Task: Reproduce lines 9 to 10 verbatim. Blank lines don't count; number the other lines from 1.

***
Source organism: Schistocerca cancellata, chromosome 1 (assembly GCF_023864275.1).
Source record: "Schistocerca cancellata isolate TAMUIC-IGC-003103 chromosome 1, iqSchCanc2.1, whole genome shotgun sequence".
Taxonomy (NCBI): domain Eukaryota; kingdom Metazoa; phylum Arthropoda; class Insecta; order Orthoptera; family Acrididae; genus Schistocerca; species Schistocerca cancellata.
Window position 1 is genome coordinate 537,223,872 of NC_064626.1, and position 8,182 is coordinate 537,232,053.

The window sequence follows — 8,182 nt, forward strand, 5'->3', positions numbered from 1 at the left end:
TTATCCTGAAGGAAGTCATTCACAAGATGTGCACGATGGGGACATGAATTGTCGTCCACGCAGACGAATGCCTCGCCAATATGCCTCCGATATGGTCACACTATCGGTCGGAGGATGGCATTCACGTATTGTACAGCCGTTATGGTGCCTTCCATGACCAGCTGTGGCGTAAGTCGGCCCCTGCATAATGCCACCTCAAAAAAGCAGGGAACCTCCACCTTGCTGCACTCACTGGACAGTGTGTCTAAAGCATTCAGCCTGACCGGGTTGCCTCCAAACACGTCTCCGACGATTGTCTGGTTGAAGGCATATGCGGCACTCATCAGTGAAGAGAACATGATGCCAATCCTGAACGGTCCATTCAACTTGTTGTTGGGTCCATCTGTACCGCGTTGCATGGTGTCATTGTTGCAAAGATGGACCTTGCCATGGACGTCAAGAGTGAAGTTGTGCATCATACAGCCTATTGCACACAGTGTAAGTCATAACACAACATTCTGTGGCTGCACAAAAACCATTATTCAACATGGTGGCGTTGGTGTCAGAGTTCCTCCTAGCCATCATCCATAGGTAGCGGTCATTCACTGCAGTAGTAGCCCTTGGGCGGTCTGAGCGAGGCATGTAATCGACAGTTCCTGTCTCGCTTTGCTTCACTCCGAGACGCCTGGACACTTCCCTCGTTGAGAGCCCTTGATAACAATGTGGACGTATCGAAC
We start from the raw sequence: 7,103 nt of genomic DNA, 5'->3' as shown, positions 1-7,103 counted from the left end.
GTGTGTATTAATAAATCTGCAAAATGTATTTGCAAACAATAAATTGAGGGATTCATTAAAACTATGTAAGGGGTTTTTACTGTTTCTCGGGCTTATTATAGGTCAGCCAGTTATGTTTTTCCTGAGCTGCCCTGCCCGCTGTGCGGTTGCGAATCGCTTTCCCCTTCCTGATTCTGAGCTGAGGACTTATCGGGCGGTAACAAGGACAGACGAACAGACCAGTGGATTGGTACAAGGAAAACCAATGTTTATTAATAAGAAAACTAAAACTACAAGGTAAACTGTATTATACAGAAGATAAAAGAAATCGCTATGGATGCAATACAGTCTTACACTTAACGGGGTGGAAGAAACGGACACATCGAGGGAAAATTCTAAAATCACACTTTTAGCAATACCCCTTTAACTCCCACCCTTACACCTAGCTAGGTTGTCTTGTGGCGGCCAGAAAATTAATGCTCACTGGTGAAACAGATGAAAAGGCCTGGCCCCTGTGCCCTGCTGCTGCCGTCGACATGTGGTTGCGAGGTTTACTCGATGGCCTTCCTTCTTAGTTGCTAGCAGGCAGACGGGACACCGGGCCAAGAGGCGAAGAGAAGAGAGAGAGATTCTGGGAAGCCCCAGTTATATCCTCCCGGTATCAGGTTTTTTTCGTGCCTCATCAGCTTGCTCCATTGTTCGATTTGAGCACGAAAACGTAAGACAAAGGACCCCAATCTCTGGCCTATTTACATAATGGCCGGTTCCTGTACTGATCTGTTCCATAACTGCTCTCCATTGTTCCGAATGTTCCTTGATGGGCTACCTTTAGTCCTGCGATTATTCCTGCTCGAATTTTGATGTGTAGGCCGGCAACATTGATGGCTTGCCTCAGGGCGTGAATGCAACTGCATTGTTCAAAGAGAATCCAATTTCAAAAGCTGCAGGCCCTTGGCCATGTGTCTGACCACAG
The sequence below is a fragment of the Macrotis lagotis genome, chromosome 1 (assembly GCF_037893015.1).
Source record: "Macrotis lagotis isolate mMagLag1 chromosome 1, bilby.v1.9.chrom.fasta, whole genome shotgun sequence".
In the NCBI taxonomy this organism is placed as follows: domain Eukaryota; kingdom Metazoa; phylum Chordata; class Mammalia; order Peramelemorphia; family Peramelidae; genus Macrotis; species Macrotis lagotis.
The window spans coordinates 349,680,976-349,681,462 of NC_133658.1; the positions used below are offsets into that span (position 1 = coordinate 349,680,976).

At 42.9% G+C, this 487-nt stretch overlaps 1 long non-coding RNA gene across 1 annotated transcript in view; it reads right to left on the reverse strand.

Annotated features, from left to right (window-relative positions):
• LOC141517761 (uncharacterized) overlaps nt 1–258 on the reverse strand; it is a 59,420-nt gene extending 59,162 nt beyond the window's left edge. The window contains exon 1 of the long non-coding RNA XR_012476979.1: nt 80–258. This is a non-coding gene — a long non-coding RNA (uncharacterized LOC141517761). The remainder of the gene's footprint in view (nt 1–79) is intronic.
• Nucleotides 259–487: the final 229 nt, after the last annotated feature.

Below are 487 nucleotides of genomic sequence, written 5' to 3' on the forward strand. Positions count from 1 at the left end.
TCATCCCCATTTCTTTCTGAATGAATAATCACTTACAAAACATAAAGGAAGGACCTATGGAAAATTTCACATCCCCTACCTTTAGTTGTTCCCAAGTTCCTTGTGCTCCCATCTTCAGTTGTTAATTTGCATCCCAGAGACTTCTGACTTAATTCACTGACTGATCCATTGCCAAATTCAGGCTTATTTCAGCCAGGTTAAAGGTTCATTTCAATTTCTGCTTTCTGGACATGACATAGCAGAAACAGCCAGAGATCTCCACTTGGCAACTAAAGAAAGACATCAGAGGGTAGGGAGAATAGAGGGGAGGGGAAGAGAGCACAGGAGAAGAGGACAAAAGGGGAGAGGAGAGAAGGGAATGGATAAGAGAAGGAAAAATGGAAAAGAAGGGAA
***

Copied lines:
The sequence below is a fragment of the Macrotis lagotis genome, chromosome 1 (assembly GCF_037893015.1).
Source record: "Macrotis lagotis isolate mMagLag1 chromosome 1, bilby.v1.9.chrom.fasta, whole genome shotgun sequence".